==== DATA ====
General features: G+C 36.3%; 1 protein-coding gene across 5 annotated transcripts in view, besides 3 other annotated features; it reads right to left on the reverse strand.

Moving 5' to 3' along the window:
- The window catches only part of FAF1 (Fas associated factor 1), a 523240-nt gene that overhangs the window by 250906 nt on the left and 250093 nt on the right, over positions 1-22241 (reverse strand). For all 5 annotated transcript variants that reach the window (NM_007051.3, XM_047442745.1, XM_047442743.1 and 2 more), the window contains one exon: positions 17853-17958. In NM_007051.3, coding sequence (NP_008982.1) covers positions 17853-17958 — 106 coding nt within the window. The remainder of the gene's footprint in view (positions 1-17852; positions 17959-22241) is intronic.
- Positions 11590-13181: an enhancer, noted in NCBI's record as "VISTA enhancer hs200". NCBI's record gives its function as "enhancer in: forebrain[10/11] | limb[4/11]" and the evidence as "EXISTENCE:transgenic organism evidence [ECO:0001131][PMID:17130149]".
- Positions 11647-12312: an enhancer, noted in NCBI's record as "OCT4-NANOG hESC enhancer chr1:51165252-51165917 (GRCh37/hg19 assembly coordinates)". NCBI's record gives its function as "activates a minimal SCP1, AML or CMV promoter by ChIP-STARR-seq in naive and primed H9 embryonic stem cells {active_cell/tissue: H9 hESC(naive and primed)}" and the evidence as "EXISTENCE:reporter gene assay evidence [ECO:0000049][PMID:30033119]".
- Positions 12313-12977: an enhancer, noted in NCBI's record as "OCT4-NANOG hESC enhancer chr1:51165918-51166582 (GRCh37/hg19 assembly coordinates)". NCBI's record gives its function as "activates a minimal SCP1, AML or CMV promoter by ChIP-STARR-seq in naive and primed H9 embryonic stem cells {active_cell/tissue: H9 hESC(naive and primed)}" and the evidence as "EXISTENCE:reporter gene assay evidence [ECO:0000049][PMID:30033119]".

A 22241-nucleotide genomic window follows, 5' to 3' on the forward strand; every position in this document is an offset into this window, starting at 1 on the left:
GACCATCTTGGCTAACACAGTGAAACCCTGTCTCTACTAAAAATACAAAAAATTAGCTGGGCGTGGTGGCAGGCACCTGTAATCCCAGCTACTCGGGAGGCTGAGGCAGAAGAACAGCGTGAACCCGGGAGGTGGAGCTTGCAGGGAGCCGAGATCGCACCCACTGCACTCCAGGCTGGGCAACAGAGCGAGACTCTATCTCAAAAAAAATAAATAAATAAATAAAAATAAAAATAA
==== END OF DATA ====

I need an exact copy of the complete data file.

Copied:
General features: G+C 36.3%; 1 protein-coding gene across 5 annotated transcripts in view, besides 3 other annotated features; it reads right to left on the reverse strand.

Moving 5' to 3' along the window:
- The window catches only part of FAF1 (Fas associated factor 1), a 523240-nt gene that overhangs the window by 250906 nt on the left and 250093 nt on the right, over positions 1-22241 (reverse strand). For all 5 annotated transcript variants that reach the window (NM_007051.3, XM_047442745.1, XM_047442743.1 and 2 more), the window contains one exon: positions 17853-17958. In NM_007051.3, coding sequence (NP_008982.1) covers positions 17853-17958 — 106 coding nt within the window. The remainder of the gene's footprint in view (positions 1-17852; positions 17959-22241) is intronic.
- Positions 11590-13181: an enhancer, noted in NCBI's record as "VISTA enhancer hs200". NCBI's record gives its function as "enhancer in: forebrain[10/11] | limb[4/11]" and the evidence as "EXISTENCE:transgenic organism evidence [ECO:0001131][PMID:17130149]".
- Positions 11647-12312: an enhancer, noted in NCBI's record as "OCT4-NANOG hESC enhancer chr1:51165252-51165917 (GRCh37/hg19 assembly coordinates)". NCBI's record gives its function as "activates a minimal SCP1, AML or CMV promoter by ChIP-STARR-seq in naive and primed H9 embryonic stem cells {active_cell/tissue: H9 hESC(naive and primed)}" and the evidence as "EXISTENCE:reporter gene assay evidence [ECO:0000049][PMID:30033119]".
- Positions 12313-12977: an enhancer, noted in NCBI's record as "OCT4-NANOG hESC enhancer chr1:51165918-51166582 (GRCh37/hg19 assembly coordinates)". NCBI's record gives its function as "activates a minimal SCP1, AML or CMV promoter by ChIP-STARR-seq in naive and primed H9 embryonic stem cells {active_cell/tissue: H9 hESC(naive and primed)}" and the evidence as "EXISTENCE:reporter gene assay evidence [ECO:0000049][PMID:30033119]".

A 22241-nucleotide genomic window follows, 5' to 3' on the forward strand; every position in this document is an offset into this window, starting at 1 on the left:
GACCATCTTGGCTAACACAGTGAAACCCTGTCTCTACTAAAAATACAAAAAATTAGCTGGGCGTGGTGGCAGGCACCTGTAATCCCAGCTACTCGGGAGGCTGAGGCAGAAGAACAGCGTGAACCCGGGAGGTGGAGCTTGCAGGGAGCCGAGATCGCACCCACTGCACTCCAGGCTGGGCAACAGAGCGAGACTCTATCTCAAAAAAAATAAATAAATAAATAAAAATAAAAATAA